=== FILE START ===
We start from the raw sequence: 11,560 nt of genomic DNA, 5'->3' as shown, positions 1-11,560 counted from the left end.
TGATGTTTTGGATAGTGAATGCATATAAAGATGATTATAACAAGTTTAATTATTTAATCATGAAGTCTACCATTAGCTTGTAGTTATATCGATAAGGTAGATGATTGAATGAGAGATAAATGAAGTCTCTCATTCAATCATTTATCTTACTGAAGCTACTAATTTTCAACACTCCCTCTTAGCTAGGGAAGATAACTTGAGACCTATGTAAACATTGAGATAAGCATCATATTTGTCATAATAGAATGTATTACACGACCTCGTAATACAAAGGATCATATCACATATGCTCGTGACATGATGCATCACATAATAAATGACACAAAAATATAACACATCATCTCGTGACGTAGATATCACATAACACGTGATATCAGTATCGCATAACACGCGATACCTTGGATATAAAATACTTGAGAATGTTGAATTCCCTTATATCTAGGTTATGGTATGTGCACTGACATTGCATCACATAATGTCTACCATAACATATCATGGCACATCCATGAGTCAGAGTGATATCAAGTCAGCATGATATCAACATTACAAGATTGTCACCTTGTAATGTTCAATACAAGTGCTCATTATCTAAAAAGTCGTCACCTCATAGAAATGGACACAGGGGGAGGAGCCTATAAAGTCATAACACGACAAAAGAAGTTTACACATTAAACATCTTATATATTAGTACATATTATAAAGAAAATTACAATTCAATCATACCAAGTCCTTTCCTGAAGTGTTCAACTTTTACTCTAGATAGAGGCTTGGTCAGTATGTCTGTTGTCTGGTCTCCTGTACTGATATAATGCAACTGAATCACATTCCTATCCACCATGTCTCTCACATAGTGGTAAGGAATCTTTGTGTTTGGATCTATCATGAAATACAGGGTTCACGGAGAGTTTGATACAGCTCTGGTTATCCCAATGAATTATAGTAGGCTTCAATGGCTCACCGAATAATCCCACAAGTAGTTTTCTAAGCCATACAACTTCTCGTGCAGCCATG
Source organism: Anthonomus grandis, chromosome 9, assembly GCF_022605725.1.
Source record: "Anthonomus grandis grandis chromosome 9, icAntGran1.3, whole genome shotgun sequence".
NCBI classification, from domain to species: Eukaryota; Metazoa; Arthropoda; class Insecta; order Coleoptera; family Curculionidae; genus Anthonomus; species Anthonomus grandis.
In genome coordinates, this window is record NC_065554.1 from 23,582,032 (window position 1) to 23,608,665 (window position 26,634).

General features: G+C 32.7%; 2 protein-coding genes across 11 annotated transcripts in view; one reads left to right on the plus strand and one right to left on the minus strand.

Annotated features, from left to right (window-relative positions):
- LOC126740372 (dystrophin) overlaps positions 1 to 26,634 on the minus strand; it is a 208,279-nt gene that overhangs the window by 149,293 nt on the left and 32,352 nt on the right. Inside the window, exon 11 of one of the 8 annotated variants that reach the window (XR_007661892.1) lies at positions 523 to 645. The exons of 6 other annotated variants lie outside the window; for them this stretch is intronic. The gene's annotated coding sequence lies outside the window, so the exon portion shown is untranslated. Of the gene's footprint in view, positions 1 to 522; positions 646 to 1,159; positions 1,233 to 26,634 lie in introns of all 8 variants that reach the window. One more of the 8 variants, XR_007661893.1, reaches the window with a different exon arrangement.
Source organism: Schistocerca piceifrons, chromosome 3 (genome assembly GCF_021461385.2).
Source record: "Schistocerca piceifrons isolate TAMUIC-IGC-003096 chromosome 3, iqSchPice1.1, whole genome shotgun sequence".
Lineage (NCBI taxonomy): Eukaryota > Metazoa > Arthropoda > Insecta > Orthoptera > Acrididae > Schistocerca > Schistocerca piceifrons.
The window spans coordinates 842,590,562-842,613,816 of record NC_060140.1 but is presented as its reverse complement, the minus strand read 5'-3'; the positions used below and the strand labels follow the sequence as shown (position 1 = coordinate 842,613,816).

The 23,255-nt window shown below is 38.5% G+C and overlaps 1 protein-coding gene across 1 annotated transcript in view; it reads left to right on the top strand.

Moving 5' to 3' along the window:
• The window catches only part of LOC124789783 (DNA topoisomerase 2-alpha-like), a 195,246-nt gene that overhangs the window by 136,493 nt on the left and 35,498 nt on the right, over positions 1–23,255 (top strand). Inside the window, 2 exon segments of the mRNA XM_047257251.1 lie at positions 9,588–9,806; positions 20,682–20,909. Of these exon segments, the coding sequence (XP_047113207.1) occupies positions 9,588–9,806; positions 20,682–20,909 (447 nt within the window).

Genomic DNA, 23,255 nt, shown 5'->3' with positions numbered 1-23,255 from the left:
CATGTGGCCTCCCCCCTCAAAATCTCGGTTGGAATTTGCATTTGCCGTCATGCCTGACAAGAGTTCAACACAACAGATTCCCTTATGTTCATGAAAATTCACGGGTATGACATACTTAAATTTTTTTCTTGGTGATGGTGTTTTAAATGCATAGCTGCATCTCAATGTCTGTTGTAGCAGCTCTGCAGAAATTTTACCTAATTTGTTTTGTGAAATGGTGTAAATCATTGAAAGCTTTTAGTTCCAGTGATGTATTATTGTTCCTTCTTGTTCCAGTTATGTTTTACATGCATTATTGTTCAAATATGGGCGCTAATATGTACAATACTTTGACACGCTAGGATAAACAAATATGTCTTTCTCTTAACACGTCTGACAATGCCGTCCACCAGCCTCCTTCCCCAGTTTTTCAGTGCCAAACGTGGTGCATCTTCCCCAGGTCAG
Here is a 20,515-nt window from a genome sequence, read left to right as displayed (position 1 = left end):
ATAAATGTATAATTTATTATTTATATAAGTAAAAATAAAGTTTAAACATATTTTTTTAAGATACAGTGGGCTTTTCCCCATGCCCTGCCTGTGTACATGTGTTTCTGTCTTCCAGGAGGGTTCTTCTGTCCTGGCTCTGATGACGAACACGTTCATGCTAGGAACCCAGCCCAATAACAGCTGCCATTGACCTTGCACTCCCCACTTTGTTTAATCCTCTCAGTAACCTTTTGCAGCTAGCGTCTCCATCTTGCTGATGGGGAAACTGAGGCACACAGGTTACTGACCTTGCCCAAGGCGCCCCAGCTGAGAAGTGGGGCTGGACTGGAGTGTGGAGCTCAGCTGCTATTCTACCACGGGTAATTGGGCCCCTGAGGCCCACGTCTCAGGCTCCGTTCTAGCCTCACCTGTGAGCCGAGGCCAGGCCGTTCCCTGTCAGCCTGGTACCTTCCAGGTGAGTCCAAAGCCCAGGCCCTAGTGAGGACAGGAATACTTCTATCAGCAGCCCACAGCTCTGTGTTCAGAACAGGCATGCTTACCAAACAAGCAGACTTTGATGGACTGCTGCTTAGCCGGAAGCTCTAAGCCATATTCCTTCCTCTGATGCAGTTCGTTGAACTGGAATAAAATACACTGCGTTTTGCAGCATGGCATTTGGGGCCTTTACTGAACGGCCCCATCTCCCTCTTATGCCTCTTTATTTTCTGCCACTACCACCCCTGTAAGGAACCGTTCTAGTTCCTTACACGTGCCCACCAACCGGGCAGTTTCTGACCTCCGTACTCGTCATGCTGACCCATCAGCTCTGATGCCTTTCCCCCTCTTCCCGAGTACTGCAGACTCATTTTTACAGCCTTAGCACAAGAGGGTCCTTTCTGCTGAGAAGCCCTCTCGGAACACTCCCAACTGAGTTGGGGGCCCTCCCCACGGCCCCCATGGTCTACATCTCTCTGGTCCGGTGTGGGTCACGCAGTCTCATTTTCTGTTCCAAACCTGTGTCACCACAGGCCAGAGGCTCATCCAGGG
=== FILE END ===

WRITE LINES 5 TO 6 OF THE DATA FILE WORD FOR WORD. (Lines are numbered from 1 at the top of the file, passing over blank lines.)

NCBI classification, from domain to species: Eukaryota; Metazoa; Arthropoda; class Insecta; order Coleoptera; family Curculionidae; genus Anthonomus; species Anthonomus grandis.
In genome coordinates, this window is record NC_065554.1 from 23,582,032 (window position 1) to 23,608,665 (window position 26,634).